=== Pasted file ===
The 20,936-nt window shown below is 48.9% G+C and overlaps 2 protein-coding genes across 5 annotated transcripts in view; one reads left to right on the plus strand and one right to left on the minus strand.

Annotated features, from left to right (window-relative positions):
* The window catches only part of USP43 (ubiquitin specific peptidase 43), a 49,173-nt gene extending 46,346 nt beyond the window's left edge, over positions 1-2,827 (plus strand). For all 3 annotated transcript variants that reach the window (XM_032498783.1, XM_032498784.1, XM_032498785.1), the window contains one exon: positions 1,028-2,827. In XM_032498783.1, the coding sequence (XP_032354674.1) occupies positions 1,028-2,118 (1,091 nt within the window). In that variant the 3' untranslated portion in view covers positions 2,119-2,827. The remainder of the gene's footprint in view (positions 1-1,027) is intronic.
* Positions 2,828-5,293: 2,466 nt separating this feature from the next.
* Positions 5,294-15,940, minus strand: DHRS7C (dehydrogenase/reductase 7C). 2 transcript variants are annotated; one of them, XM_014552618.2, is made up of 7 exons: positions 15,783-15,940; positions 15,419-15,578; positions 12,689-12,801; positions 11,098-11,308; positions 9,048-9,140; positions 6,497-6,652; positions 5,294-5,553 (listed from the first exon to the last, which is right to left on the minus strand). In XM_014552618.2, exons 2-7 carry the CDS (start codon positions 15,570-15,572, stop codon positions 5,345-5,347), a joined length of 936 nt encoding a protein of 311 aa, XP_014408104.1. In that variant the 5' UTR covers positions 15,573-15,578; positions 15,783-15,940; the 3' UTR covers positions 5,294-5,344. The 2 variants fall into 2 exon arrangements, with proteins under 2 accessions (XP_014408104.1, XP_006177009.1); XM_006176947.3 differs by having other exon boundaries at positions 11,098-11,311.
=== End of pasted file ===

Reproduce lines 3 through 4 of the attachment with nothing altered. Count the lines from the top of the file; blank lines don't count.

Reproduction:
* The window catches only part of USP43 (ubiquitin specific peptidase 43), a 49,173-nt gene extending 46,346 nt beyond the window's left edge, over positions 1-2,827 (plus strand). For all 3 annotated transcript variants that reach the window (XM_032498783.1, XM_032498784.1, XM_032498785.1), the window contains one exon: positions 1,028-2,827. In XM_032498783.1, the coding sequence (XP_032354674.1) occupies positions 1,028-2,118 (1,091 nt within the window). In that variant the 3' untranslated portion in view covers positions 2,119-2,827. The remainder of the gene's footprint in view (positions 1-1,027) is intronic.
* Positions 2,828-5,293: 2,466 nt separating this feature from the next.